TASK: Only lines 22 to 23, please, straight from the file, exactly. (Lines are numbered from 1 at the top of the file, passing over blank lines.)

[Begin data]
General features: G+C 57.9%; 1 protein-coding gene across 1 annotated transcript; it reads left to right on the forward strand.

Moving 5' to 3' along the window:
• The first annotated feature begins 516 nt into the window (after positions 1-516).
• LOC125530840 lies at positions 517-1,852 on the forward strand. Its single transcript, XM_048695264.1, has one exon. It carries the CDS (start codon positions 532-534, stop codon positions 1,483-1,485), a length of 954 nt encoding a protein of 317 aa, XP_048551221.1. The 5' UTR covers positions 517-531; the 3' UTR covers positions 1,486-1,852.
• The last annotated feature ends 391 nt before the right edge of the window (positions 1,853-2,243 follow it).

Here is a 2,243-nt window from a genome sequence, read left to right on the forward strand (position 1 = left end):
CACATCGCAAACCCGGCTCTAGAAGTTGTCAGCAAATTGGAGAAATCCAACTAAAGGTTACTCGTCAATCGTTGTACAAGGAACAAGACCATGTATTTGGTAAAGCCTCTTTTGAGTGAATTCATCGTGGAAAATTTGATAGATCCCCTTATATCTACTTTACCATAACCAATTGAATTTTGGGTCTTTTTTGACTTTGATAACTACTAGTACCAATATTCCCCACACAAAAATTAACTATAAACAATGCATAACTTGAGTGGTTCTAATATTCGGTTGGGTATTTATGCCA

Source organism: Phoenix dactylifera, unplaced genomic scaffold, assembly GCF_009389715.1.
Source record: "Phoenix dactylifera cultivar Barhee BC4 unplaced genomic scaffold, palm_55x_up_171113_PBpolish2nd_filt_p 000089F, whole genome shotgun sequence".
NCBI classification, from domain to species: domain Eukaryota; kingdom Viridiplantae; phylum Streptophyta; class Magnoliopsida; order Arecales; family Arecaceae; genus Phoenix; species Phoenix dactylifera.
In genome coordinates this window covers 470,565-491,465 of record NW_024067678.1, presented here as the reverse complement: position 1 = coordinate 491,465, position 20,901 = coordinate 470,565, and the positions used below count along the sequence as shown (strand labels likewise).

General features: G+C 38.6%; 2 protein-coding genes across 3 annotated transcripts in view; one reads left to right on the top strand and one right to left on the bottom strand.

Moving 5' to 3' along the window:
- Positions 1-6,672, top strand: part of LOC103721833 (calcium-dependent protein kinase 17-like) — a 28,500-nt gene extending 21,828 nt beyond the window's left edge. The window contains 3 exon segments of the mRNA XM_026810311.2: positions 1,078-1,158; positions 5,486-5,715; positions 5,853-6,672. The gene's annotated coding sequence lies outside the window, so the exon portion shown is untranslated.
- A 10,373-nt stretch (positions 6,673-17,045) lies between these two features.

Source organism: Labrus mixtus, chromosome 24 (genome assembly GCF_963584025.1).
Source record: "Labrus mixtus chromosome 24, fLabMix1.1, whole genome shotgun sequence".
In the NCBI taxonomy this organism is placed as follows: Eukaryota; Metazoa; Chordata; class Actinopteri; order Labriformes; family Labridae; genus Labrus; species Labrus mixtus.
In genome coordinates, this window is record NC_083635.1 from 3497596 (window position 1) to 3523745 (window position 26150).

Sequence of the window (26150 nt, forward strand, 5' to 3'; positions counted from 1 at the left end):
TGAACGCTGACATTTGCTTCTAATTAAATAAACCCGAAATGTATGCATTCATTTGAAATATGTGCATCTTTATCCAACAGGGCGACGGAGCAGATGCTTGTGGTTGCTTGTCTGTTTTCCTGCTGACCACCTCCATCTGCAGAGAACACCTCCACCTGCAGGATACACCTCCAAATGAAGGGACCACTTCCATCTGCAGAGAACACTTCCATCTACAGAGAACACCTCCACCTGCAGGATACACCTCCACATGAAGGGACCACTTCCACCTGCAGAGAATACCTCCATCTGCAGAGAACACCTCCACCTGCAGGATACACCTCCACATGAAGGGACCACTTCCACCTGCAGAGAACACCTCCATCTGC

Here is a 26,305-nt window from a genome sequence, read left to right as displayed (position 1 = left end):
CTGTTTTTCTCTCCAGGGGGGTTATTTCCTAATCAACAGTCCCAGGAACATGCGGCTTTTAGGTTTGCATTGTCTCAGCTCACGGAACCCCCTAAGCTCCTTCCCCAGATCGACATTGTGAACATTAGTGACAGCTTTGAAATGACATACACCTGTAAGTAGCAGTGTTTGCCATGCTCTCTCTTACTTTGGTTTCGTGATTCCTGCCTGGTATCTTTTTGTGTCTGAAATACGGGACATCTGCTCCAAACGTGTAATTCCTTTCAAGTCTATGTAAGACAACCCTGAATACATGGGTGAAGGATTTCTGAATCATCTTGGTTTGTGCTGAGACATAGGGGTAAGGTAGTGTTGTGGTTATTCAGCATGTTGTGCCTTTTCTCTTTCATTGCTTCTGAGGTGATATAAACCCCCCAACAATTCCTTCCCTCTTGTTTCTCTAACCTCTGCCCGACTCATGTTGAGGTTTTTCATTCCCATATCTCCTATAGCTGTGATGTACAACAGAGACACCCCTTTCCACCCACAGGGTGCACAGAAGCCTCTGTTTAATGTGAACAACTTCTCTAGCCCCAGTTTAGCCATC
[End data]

Here is a 26,305-nt window from a genome sequence, read left to right as displayed (position 1 = left end):
CTGTTTTTCTCTCCAGGGGGGTTATTTCCTAATCAACAGTCCCAGGAACATGCGGCTTTTAGGTTTGCATTGTCTCAGCTCACGGAACCCCCTAAGCTCCTTCCCCAGATCGACATTGTGAACATTAGTGACAGCTTTGAAATGACATACACCTGTAAGTAGCAGTGTTTGCCATGCTCTCTCTTACTTTGGTTTCGTGATTCCTGCCTGGTATCTTTTTGTGTCTGAAATACGGGACATCTGCTCCAAACGTGTAATTCCTTTCAAGTCTATGTAAGACAACCCTGAATACATGGGTGAAGGATTTCTGAATCATCTTGGTTTGTGCTGAGACATAGGGGTAAGGTAGTGTTGTGGTTATTCAGCATGTTGTGCCTTTTCTCTTTCATTGCTTCTGAGGTGATATAAACCCCCCAACAATTCCTTCCCTCTTGTTTCTCTAACCTCTGCCCGACTCATGTTGAGGTTTTTCATTCCCATATCTCCTATAGCTGTGATGTACAACAGAGACACCCCTTTCCACCCACAGGGTGCACAGAAGCCTCTGTTTAATGTGAACAACTTCTCTAGCCCCAGTTTAGCCATC